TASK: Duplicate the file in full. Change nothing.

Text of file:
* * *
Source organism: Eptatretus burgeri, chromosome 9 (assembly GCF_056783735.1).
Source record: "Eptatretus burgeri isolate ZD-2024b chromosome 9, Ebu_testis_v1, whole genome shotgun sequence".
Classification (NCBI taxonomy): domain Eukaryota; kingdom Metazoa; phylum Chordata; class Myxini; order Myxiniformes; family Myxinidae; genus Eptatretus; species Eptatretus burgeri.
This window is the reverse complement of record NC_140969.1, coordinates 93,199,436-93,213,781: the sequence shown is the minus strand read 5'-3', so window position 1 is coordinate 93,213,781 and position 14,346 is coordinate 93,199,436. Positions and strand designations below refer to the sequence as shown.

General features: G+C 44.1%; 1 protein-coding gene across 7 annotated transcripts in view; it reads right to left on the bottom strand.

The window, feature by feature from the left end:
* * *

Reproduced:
Source organism: Eptatretus burgeri, chromosome 9 (assembly GCF_056783735.1).
Source record: "Eptatretus burgeri isolate ZD-2024b chromosome 9, Ebu_testis_v1, whole genome shotgun sequence".
Classification (NCBI taxonomy): domain Eukaryota; kingdom Metazoa; phylum Chordata; class Myxini; order Myxiniformes; family Myxinidae; genus Eptatretus; species Eptatretus burgeri.
This window is the reverse complement of record NC_140969.1, coordinates 93,199,436-93,213,781: the sequence shown is the minus strand read 5'-3', so window position 1 is coordinate 93,213,781 and position 14,346 is coordinate 93,199,436. Positions and strand designations below refer to the sequence as shown.

General features: G+C 44.1%; 1 protein-coding gene across 7 annotated transcripts in view; it reads right to left on the bottom strand.

The window, feature by feature from the left end: